Muscle Gain with Little Used Foods
Muscle gain can be tough without the proper diet. At some point in time, youth athletes (mostly males) are going to want to begin to weight train to increase their mass. Taking the right type and amount of calories will be essential for growth. The body fuel needed will come from protein with an emphasis on fish, egg whites, chicken, and protein powder as well as carbohydrates such as pasta, rice, potatoes and whole grain bread. Put the right foods in your body and you will be rewarded with great results.
Diversity in your diet will go a long ways to help with your gains. Try these foods with significant benefits found with each.
Raw onions are a great source of quercetin, a powerful antioxidant. Antioxidants are believed to protect the body from damage caused by free-radicals which can be a by-product of intense training. Too many free radicals can contribute to inflammation in muscle tissue affecting muscle gain. Eating raw onions can help fight the post-workout flare-ups if you can handle the one obvious side-effect. Try chewing gum as well to fight the bad breath.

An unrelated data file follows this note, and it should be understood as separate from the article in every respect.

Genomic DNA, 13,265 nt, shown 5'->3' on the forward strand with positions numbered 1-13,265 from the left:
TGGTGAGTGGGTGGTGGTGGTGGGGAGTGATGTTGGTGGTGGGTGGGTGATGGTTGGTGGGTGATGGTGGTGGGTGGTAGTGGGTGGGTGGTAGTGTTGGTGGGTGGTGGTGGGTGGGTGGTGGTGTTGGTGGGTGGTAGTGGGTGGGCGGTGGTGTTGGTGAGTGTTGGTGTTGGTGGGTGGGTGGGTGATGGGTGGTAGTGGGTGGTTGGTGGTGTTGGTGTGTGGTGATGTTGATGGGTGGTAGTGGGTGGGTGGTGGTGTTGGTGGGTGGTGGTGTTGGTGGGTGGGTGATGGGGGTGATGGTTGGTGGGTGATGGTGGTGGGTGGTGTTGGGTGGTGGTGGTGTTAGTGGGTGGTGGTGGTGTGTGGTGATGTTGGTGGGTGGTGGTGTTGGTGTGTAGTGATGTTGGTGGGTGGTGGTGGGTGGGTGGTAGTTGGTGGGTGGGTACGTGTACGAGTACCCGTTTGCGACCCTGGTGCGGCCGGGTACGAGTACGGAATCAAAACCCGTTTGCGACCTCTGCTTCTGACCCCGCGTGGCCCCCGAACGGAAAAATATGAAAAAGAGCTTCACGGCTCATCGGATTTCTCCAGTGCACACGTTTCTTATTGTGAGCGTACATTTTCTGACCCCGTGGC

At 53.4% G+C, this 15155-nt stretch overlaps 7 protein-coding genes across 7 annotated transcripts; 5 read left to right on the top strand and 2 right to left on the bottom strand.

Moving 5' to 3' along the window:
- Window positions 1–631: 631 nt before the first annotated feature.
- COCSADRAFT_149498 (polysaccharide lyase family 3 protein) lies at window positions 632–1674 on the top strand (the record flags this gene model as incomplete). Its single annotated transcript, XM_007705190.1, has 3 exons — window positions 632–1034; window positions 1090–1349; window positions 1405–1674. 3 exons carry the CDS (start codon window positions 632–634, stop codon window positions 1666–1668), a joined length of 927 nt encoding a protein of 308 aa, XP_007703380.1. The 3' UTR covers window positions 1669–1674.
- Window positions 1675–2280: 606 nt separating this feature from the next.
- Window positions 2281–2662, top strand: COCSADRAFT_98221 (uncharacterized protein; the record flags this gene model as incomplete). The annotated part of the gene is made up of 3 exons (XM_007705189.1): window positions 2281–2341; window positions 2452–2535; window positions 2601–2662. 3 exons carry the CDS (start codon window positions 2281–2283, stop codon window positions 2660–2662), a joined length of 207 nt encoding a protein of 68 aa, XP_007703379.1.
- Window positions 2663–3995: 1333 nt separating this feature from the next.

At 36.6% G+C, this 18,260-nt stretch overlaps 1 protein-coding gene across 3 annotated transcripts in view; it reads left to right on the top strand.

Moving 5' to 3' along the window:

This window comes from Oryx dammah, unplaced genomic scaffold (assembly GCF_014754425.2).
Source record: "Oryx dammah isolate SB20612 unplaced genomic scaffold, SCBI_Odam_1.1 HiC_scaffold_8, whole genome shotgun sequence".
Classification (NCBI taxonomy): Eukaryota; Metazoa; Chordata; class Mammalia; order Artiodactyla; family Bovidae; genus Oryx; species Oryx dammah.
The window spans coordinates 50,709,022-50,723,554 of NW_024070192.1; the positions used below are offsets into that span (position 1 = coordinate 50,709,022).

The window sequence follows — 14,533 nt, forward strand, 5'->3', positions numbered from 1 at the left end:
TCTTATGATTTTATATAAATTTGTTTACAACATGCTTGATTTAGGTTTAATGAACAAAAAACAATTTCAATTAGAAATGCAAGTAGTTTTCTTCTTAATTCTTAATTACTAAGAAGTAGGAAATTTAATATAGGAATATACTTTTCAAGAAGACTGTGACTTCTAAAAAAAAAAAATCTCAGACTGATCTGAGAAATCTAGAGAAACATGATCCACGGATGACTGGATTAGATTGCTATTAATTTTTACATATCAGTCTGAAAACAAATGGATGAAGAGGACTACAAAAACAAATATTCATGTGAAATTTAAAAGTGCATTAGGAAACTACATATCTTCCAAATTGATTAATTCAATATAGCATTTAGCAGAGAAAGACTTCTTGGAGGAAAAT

Compared to other meats, beef liver provides the best supply of protein necessary for muscle gain. Beef liver also contains creatine, iron, copper, selenium and B vitamins for energy and metabolism as well as carbs. An equal amount of beef will contain about the same amount of protein but will unfortunately contain more fat and no carbohydrates.
You hear a lot about the consumption of fats in your diet. The key is to include the good fats and avoid the bad fats. Your body needs fats as an energy source for muscle gain, to aid in the production of vitamin A as well as regulating body processes like metabolism. Fats also contain linoleic acid which your body uses with amino acids to enhance growth.
Unsaturated fats are the good fats which are liquid at room temperature and are found in olive oil, nuts, peanut oil, avocados, or flaxseed oil.
Omega-3 fatty acids are an essential fatty acid. Good sources include cold-water fish, flax seed, soy, and walnuts. These fatty acids help boost your immune system.
Saturated fats are solid at room temperature like animal lard or butter and can raise LDL (bad) cholesterol levels and can clog arteries leading to health problems.
Trans fats are used to extend the shelf life of processed foods such as cookies, cakes, fries and donuts. They are also called hydrogenated oils. They can raise total and LDL (bad) cholesterol levels while also lowering HDL (good) cholesterol levels.
When working out for muscle gain, eating a good variety of foods will help you to maintain your interest in eating a healthy diet that isn’t bland and tasteless. Include these items for an extra boost to your muscles in your training.